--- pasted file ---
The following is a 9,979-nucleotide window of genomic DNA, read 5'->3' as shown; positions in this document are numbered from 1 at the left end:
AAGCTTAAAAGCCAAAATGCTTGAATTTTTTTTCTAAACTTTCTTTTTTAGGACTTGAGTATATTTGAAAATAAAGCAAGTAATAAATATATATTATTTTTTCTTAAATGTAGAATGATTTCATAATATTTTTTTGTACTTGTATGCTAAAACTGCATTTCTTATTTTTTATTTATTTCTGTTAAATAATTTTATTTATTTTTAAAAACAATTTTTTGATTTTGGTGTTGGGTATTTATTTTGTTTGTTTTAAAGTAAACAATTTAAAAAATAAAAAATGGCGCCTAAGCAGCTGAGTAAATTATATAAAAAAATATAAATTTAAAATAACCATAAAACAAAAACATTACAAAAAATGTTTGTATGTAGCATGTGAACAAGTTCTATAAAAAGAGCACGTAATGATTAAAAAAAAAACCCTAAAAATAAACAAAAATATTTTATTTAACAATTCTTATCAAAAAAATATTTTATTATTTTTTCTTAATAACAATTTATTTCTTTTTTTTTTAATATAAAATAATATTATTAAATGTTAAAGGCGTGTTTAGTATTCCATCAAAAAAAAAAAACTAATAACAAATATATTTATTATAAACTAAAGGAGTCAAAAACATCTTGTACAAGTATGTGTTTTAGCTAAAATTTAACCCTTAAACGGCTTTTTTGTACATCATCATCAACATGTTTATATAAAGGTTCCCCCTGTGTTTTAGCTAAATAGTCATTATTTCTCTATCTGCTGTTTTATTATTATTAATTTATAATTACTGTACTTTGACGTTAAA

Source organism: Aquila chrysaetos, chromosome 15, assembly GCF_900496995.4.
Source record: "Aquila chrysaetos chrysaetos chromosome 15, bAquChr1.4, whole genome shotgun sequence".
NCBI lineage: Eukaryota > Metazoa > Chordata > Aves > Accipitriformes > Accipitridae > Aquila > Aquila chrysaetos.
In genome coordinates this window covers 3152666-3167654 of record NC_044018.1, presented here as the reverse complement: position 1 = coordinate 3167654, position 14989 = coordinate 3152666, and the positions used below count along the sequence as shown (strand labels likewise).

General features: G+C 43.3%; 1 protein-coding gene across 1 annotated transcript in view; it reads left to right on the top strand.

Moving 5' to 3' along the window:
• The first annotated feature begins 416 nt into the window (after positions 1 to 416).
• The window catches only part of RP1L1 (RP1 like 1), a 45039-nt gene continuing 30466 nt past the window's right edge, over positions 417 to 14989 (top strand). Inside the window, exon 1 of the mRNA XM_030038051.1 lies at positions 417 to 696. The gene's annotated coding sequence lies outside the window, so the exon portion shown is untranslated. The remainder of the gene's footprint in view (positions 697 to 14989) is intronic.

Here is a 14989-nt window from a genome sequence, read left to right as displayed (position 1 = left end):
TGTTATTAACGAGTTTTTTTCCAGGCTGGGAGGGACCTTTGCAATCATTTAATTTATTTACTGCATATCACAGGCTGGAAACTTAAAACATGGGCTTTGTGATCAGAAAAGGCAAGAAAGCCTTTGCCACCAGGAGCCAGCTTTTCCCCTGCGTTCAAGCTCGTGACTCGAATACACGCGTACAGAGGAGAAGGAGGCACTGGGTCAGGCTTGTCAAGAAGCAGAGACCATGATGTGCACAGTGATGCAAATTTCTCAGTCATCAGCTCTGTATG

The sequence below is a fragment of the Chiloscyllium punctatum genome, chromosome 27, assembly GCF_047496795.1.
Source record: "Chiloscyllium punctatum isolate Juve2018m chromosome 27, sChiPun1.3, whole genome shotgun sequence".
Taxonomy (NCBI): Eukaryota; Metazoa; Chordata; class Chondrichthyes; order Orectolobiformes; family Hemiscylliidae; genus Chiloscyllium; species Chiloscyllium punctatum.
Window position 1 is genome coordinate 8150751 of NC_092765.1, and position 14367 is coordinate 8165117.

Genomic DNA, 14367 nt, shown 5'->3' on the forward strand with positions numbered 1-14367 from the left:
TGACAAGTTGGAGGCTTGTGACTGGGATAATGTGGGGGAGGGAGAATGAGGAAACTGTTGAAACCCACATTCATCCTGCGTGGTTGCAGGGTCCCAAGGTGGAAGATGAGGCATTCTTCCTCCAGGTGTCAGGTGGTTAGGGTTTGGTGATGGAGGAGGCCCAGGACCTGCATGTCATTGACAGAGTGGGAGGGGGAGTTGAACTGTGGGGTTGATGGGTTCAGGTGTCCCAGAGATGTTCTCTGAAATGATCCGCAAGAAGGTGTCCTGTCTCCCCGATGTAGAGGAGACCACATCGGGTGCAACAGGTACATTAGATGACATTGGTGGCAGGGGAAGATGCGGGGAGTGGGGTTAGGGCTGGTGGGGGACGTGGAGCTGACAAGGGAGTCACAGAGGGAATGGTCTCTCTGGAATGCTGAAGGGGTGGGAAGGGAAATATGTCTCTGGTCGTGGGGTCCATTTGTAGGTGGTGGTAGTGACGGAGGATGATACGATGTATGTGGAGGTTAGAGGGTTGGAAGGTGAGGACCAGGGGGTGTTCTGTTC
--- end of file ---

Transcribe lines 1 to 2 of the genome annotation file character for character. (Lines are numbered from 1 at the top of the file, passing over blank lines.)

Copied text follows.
The following is a 9,979-nucleotide window of genomic DNA, read 5'->3' as shown; positions in this document are numbered from 1 at the left end:
AAGCTTAAAAGCCAAAATGCTTGAATTTTTTTTCTAAACTTTCTTTTTTAGGACTTGAGTATATTTGAAAATAAAGCAAGTAATAAATATATATTATTTTTTCTTAAATGTAGAATGATTTCATAATATTTTTTTGTACTTGTATGCTAAAACTGCATTTCTTATTTTTTATTTATTTCTGTTAAATAATTTTATTTATTTTTAAAAACAATTTTTTGATTTTGGTGTTGGGTATTTATTTTGTTTGTTTTAAAGTAAACAATTTAAAAAATAAAAAATGGCGCCTAAGCAGCTGAGTAAATTATATAAAAAAATATAAATTTAAAATAACCATAAAACAAAAACATTACAAAAAATGTTTGTATGTAGCATGTGAACAAGTTCTATAAAAAGAGCACGTAATGATTAAAAAAAAAACCCTAAAAATAAACAAAAATATTTTATTTAACAATTCTTATCAAAAAAATATTTTATTATTTTTTCTTAATAACAATTTATTTCTTTTTTTTTTAATATAAAATAATATTATTAAATGTTAAAGGCGTGTTTAGTATTCCATCAAAAAAAAAAAACTAATAACAAATATATTTATTATAAACTAAAGGAGTCAAAAACATCTTGTACAAGTATGTGTTTTAGCTAAAATTTAACCCTTAAACGGCTTTTTTGTACATCATCATCAACATGTTTATATAAAGGTTCCCCCTGTGTTTTAGCTAAATAGTCATTATTTCTCTATCTGCTGTTTTATTATTATTAATTTATAATTACTGTACTTTGACGTTAAA